Renowned author and historian Schama shines a light on the social history of epidemics and their cures in this enthralling book, which even for the Covid-fatigued makes for a compelling read. It also proves the old adage that fact can be stranger – and more outrageous – than any work of fiction could possibly aspire to be. He begins a lengthy introduction in the spring of 2021, what he calls ‘the thirteenth month of confinement’ and moves back in time in the first part of his book, to Voltaire’s brush with smallpox and the general effect of that disease on the population of France, going on to examine the life and times of epidemiologist Adrien Proust (Marcel’s father, who knew?) and then to the innovative Waldemar Haffkine, responsible for millions in India being vaccinated against cholera and bubonic plague. But he was also a Jew. And history tells us how Jews were treated in the late 19th and early 20th centuries. He then comes full circle, back to Covid-19 and its impact worldwide.

“– wars and revolutions”, he writes, “the rise and fall of cities and empires, fevers of faith, the heaping up and emptying out of wealth – have been circumscribed by what we have done to nature and what it has done to us”. It’s simply not possible to do justice to this work in a short review, but as a chronicle of scientific medicine versus homespun, ridiculous, bigoted politics – something we witnessed for ourselves only a very short time ago – it is a staggering eye-opener.

The Happy Couple, Naoise Dolan, Weidenfeld and Nicolson, €14.99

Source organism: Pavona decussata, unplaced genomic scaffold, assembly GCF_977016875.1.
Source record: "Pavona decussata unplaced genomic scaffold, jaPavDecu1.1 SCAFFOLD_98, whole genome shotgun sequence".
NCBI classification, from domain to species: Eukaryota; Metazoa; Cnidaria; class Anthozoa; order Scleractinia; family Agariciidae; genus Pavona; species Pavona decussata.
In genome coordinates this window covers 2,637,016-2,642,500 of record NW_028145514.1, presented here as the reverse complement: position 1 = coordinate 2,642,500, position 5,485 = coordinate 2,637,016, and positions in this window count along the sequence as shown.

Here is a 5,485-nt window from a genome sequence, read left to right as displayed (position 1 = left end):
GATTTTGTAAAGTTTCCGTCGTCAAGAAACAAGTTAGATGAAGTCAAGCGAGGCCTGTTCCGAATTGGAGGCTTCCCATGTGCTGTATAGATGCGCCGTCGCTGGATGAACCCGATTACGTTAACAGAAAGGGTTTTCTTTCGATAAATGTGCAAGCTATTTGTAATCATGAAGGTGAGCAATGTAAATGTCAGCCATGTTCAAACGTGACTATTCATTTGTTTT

Luke and Celine are getting married. It’s really the worst idea you can imagine, as you read their histories. But they’re going through with it. Luke is a Londoner of Irish parentage, working in big tech in Dublin. He has had previous relationships, the most significant of which was with a man, Archie. Celine is Irish, a concert pianist who’s paying the bills by giving piano lessons and she’s also had previous relationships, the most significant being with another female musician, Maria. Their friends can’t see this working. Even Celine’s train-wreck of a sister knows this couple are on a hiding to hell. Still, they persist. Celine lives in hope, while Luke lives in… well, in his own self-justified, mixed-up world.

It’s not really about the wedding, though, even as the date looms ever closer. This is a study of the complications of 21st century ‘love’ with all the baggage and indeed the nonsense it entails. And almost nobody can spot that nonsense with such hilarious, forensic detail as Dolan, who supplies if not a laugh on every page, then at least several wry grins. And for this reader, it wasn’t the warily-engaged couple that held my attention, but the varied and extremely eloquent supporting cast, all brilliantly offering their own flawed tuppence worth. Four Weddings and a Funeral this ain’t.


The 2023 Fleadh Cheoil na hÉireann is in Mullingar from August 6 to 14, so don’t say you weren’t warned well in advance! It’s a must for Irish music lovers and promises much to be seen and heard. See for details.

The Galway International Arts Festival runs from July 17 to 30 and is all set to be a bumper year. See for details.